• In many states, it is a challenge to align local transportation planning with state-wide policy goals. Illinois, for example, has the distinction of hosting more local governments than any other state, creating substantial coordination challenges for the Illinois Department of Transportation and its 16 MPOs. In California, more than half of federal transportation funding is controlled by the state’s MPOs, not by the California Department of Transportation (CalTrans). This limits the ability of California state officials to ensure all of its federal transportation dollars are invested in ways that are consistent with state-wide climate policy goals. SB 375, passed into law in 2008, was designed to help address this structural challenge, by requiring each MPO to develop and periodically update “sustainable communities strategies” that will result in declining emissions. More recently, the California legislature passed SB 743, which established VMT reduction as the measure of performance for new development and transportation projects, rather than using the more common “level of service,” traffic congestion metric. Additionally, the California State Transportation Agency’s most recent Climate Action Plan for Transportation Infrastructure explicitly recommends how discretionary transportation dollars can be invested to help reduce emissions. Finally, building on numerous state legislative reforms since 2017 enabling more infill housing and compact land use, state agencies are taking proactive measures to better align climate, housing, and transportation policies across multiple levels of government.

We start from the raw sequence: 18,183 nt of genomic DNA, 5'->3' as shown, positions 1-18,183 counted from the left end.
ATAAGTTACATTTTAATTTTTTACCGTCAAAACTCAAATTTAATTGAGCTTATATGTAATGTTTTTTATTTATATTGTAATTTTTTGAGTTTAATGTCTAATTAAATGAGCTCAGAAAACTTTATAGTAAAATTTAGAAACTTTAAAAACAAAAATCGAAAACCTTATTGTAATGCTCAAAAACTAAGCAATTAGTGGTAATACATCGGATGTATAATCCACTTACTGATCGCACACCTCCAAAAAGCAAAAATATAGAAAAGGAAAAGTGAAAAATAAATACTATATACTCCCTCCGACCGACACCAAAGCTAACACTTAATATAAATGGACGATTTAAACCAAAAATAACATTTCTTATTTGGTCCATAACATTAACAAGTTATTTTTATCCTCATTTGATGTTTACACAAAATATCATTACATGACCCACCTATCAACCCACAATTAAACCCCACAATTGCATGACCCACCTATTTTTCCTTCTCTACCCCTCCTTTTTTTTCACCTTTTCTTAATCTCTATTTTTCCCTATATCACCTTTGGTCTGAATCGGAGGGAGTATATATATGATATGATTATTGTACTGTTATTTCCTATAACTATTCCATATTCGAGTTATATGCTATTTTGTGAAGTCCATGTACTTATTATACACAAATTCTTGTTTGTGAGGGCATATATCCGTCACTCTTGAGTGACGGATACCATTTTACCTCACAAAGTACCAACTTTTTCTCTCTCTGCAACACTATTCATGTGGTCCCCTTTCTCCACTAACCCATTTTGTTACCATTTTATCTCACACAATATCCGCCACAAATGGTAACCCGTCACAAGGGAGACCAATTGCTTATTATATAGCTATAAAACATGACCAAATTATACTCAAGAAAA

• Similarly, Colorado Senate Bill 21-260, signed by Governor Polis in 2021, initiated the GHG Transportation Planning Standard, which was recently finalized by rule. This requires state DOT and MPO Transportation Improvement Plans to include portfolios of investments that reduce GHG emissions from transportation through “multimodal” transportation projects – including transit, bike, and pedestrian investments. The rule sets a statewide reduction target of 1.2 MMT CO2, in 2030 – which is more than this study found the state could cut from transportation using BIL funding alone (we estimated reductions of up to 0.43 MMT in 2030 under the Very Low emissions scenario).See footnote 11  Colorado’s approach has been held up as a policy model for other states and the nation to help cut transportation emissions.

A historic opportunity to support a climate-aligned transportation system

States have a remarkable amount of flexibility to steer BIL investments toward projects that can help them achieve their climate goals. However, if transportation planning processes and investment decisions do not account for GHG emissions, the resulting projects are unlikely to yield good outcomes for the climate, making it harder for states to achieve their emission reduction goals.